What happens if you ever want to move away from your original location? If you move your practice to somewhere else, your location-specific name may become obsolete or misleading. Rebranding after establishing a client base can be costly and time-consuming, potentially impacting your practice’s continuity and client trust.

Don’t Be Too Inspired by Others

While drawing inspiration from existing companies or practices is understandable, it’s crucial to strike a balance and avoid borrowing too much from another company when naming your therapy practice.

Intentionally using a name that closely resembles or infringes upon an existing company’s name can lead to legal issues, such as trademark infringement. This choice can result in legal disputes, financial penalties, and damage to your practice’s reputation.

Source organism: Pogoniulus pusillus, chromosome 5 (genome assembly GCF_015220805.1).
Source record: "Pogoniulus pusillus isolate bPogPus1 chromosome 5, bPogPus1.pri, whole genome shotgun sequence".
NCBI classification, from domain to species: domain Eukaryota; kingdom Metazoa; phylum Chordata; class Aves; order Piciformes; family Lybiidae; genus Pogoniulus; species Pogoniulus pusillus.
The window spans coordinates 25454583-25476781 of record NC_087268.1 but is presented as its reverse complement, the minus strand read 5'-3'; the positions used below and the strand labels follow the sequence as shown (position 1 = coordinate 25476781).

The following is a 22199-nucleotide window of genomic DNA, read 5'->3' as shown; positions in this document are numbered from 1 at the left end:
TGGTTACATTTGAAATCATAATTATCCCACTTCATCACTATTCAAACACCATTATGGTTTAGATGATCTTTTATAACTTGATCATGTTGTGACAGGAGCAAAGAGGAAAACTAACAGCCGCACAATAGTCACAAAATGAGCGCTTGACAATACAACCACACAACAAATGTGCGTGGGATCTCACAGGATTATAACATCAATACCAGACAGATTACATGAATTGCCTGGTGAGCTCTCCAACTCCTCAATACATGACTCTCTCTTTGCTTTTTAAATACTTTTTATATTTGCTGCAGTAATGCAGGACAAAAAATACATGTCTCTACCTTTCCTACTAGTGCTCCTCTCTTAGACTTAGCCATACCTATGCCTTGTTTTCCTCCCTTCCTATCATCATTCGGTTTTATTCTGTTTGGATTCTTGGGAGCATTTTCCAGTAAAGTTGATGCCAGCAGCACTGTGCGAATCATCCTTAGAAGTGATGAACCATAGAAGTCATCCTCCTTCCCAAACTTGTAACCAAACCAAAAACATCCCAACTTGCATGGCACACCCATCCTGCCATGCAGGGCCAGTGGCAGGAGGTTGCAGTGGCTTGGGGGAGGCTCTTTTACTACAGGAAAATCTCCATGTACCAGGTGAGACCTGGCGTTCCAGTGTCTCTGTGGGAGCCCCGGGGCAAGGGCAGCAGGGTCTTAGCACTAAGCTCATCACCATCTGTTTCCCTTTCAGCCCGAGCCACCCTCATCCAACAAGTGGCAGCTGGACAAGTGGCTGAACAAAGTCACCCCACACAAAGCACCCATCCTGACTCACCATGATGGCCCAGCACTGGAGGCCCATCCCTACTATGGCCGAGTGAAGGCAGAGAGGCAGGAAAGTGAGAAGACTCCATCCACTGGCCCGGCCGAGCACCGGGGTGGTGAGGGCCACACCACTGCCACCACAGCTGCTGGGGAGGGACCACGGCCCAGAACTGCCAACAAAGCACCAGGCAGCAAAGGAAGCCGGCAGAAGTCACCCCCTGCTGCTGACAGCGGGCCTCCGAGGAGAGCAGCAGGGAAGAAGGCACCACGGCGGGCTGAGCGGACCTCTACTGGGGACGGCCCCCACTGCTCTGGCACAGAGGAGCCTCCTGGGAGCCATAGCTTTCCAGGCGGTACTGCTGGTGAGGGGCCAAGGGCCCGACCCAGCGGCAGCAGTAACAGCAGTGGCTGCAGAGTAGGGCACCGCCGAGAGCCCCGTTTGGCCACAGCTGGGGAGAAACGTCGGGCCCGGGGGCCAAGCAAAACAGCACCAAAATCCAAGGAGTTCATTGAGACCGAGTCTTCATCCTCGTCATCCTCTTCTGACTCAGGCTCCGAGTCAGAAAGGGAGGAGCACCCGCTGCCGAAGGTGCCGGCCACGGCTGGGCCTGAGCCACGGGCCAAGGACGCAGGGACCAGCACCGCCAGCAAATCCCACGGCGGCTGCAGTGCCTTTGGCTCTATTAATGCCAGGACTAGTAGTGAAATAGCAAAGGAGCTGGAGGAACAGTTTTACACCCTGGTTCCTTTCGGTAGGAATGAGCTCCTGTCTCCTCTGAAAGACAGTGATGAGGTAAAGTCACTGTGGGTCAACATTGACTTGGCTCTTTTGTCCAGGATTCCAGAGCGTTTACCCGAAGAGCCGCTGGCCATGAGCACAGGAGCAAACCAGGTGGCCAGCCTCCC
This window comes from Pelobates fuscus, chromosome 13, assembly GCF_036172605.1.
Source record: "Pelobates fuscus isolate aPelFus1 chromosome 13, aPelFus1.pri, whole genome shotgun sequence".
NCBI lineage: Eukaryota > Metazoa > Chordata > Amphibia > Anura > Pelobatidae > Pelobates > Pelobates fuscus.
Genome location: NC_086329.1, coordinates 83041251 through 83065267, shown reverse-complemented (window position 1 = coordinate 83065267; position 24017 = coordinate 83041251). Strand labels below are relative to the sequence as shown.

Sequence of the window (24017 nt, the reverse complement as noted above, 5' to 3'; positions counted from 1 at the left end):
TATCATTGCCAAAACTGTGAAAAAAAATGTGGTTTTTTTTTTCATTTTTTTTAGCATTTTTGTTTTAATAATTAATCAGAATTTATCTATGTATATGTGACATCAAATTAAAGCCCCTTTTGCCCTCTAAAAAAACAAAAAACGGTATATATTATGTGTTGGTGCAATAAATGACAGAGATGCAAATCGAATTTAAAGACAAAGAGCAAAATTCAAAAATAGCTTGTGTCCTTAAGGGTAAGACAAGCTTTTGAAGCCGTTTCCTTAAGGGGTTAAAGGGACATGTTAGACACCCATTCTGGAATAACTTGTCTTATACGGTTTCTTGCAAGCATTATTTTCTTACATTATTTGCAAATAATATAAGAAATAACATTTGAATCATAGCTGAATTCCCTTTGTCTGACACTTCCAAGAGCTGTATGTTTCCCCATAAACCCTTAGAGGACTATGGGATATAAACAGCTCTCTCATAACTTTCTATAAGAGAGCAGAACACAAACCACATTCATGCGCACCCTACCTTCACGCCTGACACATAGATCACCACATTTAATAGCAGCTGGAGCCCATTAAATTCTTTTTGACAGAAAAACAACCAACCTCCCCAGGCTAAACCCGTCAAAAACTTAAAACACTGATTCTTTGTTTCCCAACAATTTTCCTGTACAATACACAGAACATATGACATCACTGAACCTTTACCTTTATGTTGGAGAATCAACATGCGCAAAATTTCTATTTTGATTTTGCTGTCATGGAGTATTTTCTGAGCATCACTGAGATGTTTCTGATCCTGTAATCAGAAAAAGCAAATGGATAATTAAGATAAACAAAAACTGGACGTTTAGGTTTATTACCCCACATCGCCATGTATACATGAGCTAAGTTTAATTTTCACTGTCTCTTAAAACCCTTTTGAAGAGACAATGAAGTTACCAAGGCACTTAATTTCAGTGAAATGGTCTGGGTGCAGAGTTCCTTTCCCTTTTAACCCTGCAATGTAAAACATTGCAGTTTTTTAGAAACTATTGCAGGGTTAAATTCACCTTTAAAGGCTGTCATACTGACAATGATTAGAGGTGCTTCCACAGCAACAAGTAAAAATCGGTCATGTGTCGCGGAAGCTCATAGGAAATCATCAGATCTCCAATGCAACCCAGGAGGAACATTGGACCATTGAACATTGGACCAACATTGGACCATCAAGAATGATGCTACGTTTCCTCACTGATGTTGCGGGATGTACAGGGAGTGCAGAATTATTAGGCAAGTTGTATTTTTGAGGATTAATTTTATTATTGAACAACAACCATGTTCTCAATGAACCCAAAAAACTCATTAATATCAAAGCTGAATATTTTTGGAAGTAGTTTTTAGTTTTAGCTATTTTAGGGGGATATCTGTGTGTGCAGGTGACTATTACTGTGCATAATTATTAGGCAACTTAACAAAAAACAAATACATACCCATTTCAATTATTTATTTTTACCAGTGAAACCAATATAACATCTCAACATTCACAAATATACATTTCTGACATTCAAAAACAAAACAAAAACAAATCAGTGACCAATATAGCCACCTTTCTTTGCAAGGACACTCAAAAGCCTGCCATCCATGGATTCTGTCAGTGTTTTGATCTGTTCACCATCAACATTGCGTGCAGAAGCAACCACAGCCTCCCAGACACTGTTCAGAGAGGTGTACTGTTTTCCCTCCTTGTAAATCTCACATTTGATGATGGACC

Naming your therapy practice in a way that resembles another established company can also cause confusion among potential clients and people who want to refer others to your practice. This confusion can impact your practice’s ability to grow.

Before You Finalize Your Practice Name

You’ll probably feel excited once you land on a name you love, but there are a few things to do before you finalize your decision. These things will help you establish a strong foundation for your practice’s branding and set you up for success in the long run.

Consider Longevity